Resistant Cancer Cells: 3D Structure of a Drug Transporter Decoded
Drug resistance is not only a major problem in fighting infectious diseases. Also in the treatment of cancer it can jeopardize the success of chemotherapy. A reason for this are the so-called transport proteins that “pump” the drugs out of the cells. Researchers at the Biozentrum of the University of Basel and the ETH Zurich have now been able to elucidate the three dimensional atomic structure of an important drug transporter. The results recently published in “Nature” provide a basis for counteracting such resistance in the future.
In the course of evolution, the human body has developed diverse strategies to protect itself from harmful substances. In the intestine, the placenta and also in the blood-brain barrier are tiny transport proteins, which prevent the absorption of toxins by “pumping” them out of the cells. This protective mechanism, however, proves to be a double-edged sword, as these transport proteins also extrude a large variety of medical drugs from the cells. This is one reason why cancer cells become resistant to chemotherapeutics. These multidrug resistances are major obstacles in today's cancer therapy.
Atomic insights into transport protein architecture
One of these molecular “pumps” is the protein ABCG2, which was discovered in drug resistant breast cancer cells about 20 years ago and affects the efficacy of drugs. However, despite intensive research, important puzzle pieces regarding its composition were missing due to technical limitations. Prof. Henning Stahlberg, from the Biozentrum of the University of Basel, together with Prof. Kaspar Locher, from the ETH Zurich, have now succeeded in determining the atomic structure of ABCG2. This knowledge is fundamental for the development of drugs to inhibit such drug transports, thus preventing drug resistance of cancer cells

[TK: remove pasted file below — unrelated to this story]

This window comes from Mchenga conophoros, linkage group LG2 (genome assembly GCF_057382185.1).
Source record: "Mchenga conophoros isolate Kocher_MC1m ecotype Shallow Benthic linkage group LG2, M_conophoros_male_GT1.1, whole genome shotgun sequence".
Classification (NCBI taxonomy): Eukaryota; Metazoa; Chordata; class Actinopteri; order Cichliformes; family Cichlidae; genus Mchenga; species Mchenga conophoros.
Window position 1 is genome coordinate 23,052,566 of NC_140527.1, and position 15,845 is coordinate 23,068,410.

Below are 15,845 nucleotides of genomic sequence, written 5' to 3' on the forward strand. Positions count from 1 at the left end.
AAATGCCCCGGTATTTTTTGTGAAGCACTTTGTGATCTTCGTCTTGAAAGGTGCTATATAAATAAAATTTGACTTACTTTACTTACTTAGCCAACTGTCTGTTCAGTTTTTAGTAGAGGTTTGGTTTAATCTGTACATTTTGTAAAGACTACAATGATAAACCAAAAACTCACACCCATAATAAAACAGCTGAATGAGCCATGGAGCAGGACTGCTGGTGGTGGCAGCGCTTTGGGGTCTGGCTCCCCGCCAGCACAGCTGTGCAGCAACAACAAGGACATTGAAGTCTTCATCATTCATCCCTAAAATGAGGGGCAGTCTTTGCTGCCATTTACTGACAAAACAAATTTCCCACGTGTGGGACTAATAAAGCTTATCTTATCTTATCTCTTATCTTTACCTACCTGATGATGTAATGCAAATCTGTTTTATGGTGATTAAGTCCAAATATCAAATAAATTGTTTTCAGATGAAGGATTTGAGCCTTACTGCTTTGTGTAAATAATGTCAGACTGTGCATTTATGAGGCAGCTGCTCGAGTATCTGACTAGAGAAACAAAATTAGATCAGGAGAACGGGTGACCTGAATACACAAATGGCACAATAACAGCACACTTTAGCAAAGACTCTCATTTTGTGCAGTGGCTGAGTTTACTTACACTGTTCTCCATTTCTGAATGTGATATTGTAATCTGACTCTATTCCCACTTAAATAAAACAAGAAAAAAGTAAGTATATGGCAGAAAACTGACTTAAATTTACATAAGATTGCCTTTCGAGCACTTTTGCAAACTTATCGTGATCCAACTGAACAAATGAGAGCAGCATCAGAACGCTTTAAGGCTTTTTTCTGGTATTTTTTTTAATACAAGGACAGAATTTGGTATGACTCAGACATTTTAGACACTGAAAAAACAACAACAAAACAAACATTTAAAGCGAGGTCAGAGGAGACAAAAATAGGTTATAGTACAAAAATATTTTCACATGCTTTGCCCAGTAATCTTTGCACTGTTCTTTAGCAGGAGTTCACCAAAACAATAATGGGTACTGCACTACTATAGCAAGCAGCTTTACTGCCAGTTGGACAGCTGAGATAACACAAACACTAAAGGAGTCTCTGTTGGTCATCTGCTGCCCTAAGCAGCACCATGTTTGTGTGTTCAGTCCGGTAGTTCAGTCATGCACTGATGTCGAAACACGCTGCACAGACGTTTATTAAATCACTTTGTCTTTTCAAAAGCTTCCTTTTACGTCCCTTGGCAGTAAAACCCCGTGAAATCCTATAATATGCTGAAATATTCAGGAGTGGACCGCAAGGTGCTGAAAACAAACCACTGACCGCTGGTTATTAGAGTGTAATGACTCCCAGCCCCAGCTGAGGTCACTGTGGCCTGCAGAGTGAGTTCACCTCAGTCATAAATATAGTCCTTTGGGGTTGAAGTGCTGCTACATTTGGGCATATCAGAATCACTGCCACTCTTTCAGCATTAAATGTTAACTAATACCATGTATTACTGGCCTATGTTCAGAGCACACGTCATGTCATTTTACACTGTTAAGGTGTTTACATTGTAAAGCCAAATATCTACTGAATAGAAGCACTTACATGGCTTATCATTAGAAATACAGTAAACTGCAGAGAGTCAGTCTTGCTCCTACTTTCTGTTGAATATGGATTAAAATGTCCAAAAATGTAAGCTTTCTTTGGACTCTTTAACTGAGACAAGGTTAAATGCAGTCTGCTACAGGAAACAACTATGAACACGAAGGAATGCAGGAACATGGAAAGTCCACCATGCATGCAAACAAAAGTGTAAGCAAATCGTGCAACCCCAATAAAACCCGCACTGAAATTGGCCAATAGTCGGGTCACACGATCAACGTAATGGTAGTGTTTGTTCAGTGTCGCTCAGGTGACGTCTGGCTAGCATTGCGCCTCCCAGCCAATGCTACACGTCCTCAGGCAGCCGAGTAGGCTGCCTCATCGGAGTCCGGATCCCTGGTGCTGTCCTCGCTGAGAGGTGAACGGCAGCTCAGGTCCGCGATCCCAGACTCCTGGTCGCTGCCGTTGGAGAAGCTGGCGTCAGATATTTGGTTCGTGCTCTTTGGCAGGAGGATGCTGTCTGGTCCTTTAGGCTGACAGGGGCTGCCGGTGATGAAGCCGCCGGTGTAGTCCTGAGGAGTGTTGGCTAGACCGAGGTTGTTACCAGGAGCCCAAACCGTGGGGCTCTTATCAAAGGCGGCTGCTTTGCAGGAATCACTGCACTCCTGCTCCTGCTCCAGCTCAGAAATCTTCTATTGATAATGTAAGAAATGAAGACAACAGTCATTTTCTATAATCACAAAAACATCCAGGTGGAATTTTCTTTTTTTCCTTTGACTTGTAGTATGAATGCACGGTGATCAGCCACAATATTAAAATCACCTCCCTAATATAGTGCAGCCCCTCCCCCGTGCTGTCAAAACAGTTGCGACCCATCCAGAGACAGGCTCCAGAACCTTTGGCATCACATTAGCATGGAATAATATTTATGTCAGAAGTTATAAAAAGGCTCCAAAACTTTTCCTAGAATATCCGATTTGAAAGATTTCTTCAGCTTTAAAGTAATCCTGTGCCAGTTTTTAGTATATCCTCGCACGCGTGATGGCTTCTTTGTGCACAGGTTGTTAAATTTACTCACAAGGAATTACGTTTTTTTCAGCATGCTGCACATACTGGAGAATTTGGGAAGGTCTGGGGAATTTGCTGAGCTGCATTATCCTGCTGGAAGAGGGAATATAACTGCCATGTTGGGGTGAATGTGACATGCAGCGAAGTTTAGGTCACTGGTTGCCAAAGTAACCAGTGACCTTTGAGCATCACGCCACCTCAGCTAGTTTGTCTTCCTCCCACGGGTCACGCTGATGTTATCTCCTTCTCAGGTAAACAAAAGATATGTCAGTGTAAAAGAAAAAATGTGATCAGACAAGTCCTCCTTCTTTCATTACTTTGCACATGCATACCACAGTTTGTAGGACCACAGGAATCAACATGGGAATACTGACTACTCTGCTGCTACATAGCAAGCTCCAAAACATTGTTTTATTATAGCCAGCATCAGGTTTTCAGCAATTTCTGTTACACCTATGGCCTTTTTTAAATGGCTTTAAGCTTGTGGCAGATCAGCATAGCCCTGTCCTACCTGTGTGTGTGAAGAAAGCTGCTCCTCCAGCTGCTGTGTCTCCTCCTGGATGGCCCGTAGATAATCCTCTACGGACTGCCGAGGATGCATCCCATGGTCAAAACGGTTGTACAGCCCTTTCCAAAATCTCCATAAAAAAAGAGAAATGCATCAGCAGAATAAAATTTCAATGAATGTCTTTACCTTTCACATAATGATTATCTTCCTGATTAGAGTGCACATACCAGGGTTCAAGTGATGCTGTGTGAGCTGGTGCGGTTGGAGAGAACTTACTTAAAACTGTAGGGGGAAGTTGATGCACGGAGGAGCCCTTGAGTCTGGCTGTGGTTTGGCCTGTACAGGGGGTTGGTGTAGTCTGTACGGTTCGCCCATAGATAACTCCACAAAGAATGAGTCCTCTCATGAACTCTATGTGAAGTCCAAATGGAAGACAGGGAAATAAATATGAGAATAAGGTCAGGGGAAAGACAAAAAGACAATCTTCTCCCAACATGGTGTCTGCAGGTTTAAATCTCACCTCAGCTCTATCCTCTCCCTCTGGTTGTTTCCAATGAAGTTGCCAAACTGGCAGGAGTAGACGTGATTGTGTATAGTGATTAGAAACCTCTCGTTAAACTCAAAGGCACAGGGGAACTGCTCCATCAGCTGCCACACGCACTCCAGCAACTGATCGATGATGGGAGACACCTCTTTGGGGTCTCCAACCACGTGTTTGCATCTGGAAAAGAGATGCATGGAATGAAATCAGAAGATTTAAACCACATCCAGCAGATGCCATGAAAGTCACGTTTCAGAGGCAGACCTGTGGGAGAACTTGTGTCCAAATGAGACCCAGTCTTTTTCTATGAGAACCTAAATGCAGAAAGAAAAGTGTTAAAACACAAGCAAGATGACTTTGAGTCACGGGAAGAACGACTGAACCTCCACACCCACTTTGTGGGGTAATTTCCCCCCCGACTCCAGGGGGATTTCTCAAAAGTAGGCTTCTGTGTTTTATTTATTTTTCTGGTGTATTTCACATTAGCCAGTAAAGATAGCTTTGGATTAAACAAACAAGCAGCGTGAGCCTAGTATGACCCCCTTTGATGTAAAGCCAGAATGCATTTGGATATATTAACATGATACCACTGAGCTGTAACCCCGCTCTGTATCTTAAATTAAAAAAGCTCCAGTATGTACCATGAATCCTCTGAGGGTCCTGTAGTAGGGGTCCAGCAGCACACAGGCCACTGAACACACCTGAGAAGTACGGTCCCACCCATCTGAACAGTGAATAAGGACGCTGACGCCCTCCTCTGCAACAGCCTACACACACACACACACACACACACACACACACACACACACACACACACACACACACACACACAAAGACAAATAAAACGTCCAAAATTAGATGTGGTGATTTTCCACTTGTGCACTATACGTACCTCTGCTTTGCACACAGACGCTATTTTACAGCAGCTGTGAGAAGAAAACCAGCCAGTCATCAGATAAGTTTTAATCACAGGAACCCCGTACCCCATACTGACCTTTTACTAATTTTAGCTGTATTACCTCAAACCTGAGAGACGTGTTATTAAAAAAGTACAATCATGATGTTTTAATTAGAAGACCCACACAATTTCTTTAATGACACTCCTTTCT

"Using high-resolution cryo-electron microscopy, we have been able to elucidate the 3D structure of the drug transporter ABCG2 on the atomic level for the first time," says Stahlberg. "My team from the technology platform C-CINA at the Biozentrum, has been working intensively to optimize the resolution of our electron microscopes as well as automating their function. This has now resulted in an extremely fast data analysis pipeline."
Proposed transport mechanism
Based on the atomic structure of ABCG2, the teams of Locher and Stahlberg have proposed a transport mechanism for the protein. Inside the protein complex – the transporter consists of two identical ABCG2 proteins – are two cavities separated by a plug. When a substrate, for instance a chemotherapeutic drug, enters the inward-facing cavity, the structure of the protein changes, whereby the plug opens and allows the substrate to move into the outward-facing cavity, where it is expelled into the surrounding medium. A mechanical coupling ensures that the protein converts to the inward-facing state using ATP energy only after substrate release in order to be prepared for a new substrate entering the inner cavity.
Counteracting drug resistance
The comprehensive and detailed insights into the architecture of this drug transporter opens new possibilities for studying drug transport as well as the functioning of ABCG2. Furthermore, understanding the structural details facilitates the modeling and design of substances that specifically inhibit the transporter protein. In their study, the researchers could successfully “freeze” the state of ABCG2 using antibody fragments. The determined structure shows how such antibodies against ABCG2 can block the transporter and thus prevent the drugs being “pumped out” of the cell.
The study was financed by the National Centre of Competence in Research (NCCR) TransCure.
Nicholas M.I. Taylor, Ioannis Manolaridis, Scott M. Jackson, Julia Kowal, Henning Stahlberg & Kaspar P. Locher.
Structure of the human multidrug transporter ABCG2.
Nature; published online 29 May 2017 | doi: 10.1038/nature22345
Henning Stahlberg, University of Basel, Biozentrum, Tel. +41 61 387 32 62, email: firstname.lastname@example.org